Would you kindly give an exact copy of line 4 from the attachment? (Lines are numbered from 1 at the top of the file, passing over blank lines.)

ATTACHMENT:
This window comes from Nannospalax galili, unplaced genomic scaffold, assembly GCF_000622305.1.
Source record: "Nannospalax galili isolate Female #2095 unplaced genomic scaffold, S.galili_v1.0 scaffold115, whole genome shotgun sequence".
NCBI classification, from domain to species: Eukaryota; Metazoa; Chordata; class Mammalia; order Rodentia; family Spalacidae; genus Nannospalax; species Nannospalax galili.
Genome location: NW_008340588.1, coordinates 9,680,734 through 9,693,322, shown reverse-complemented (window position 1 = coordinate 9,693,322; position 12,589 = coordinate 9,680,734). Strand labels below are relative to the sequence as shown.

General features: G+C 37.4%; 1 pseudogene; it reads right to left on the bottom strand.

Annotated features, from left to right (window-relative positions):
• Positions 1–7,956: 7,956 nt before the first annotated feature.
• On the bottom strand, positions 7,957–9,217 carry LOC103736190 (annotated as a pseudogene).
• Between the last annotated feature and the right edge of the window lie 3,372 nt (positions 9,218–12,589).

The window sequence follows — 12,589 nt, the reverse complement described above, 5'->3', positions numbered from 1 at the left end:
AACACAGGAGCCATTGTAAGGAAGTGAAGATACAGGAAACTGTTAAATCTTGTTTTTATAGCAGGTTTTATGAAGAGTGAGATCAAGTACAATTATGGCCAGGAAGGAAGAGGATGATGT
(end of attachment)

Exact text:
Genome location: NW_008340588.1, coordinates 9,680,734 through 9,693,322, shown reverse-complemented (window position 1 = coordinate 9,693,322; position 12,589 = coordinate 9,680,734). Strand labels below are relative to the sequence as shown.